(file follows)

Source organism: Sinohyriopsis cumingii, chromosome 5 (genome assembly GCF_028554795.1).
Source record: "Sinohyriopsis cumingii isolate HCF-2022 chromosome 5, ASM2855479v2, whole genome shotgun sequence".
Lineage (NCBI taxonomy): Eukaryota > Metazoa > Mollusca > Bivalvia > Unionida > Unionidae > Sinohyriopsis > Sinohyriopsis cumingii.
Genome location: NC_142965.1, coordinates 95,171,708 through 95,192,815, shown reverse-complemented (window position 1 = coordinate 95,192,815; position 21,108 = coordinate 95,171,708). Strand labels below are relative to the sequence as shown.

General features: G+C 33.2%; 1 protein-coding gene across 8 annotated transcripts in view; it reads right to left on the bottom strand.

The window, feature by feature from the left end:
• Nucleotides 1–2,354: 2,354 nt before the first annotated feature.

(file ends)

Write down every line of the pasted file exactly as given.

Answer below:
Source organism: Sinohyriopsis cumingii, chromosome 5 (genome assembly GCF_028554795.1).
Source record: "Sinohyriopsis cumingii isolate HCF-2022 chromosome 5, ASM2855479v2, whole genome shotgun sequence".
Lineage (NCBI taxonomy): Eukaryota > Metazoa > Mollusca > Bivalvia > Unionida > Unionidae > Sinohyriopsis > Sinohyriopsis cumingii.
Genome location: NC_142965.1, coordinates 95,171,708 through 95,192,815, shown reverse-complemented (window position 1 = coordinate 95,192,815; position 21,108 = coordinate 95,171,708). Strand labels below are relative to the sequence as shown.

General features: G+C 33.2%; 1 protein-coding gene across 8 annotated transcripts in view; it reads right to left on the bottom strand.

The window, feature by feature from the left end:
• Nucleotides 1–2,354: 2,354 nt before the first annotated feature.